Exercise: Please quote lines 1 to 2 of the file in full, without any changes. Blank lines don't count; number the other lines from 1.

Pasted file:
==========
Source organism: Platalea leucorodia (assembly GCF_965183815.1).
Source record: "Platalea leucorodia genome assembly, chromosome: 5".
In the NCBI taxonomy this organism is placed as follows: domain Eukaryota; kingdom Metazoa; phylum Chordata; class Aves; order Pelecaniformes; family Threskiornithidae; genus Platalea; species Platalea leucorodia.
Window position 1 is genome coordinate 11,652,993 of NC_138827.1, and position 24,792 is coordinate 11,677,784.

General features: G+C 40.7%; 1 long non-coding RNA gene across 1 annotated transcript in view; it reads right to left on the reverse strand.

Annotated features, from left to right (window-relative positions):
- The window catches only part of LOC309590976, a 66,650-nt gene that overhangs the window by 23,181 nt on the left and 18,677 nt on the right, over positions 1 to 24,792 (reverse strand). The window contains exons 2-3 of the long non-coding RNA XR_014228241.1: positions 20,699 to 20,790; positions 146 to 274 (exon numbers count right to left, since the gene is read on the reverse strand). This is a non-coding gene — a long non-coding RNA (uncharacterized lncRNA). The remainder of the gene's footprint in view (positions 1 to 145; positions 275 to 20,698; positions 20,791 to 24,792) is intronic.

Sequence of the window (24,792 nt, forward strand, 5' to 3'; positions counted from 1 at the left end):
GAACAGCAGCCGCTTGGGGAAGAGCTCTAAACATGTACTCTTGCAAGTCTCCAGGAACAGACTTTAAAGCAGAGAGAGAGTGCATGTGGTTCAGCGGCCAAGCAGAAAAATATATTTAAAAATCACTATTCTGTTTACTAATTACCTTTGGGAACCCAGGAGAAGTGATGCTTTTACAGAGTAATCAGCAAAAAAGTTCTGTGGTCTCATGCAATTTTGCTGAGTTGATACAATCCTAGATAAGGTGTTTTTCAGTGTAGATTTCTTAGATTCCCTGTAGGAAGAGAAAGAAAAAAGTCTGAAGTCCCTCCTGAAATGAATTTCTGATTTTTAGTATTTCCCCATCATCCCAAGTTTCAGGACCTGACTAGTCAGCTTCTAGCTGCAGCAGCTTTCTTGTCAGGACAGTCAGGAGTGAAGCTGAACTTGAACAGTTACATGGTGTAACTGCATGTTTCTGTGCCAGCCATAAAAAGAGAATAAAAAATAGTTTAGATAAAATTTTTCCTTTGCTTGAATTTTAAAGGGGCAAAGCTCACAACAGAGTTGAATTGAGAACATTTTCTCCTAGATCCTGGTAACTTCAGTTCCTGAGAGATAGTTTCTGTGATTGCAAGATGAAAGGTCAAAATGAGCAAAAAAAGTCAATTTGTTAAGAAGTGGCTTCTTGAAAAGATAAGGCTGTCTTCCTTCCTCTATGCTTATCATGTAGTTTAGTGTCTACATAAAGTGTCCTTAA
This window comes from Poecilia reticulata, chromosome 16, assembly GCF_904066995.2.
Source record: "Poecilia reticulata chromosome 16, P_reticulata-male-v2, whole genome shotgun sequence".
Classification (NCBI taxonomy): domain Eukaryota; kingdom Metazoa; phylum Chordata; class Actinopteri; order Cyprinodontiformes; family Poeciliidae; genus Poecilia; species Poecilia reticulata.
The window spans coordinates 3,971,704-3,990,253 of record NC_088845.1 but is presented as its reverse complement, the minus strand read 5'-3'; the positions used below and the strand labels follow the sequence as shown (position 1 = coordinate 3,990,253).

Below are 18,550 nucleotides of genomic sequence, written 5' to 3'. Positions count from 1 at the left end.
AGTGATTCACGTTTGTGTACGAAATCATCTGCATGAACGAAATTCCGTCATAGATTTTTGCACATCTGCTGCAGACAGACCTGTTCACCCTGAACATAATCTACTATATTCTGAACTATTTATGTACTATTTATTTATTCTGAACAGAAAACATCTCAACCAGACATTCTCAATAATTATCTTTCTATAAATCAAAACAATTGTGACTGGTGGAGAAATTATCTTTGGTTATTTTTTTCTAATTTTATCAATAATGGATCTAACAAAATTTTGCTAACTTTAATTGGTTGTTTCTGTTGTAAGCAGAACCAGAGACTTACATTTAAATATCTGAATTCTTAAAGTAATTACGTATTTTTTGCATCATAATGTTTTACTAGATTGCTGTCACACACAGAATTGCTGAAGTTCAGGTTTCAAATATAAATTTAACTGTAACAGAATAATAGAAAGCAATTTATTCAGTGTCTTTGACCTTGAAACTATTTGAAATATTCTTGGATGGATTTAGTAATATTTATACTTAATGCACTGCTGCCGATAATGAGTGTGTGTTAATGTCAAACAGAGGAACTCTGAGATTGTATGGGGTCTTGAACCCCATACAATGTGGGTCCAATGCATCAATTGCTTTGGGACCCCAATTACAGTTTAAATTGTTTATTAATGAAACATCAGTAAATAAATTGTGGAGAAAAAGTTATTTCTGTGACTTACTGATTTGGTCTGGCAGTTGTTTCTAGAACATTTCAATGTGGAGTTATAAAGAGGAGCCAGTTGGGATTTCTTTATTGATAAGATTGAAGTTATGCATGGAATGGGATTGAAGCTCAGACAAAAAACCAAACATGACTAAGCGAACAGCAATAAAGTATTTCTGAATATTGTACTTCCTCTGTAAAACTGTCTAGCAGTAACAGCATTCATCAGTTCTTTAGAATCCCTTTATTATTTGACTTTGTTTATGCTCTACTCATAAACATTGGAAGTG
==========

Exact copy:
Source organism: Platalea leucorodia (assembly GCF_965183815.1).
Source record: "Platalea leucorodia genome assembly, chromosome: 5".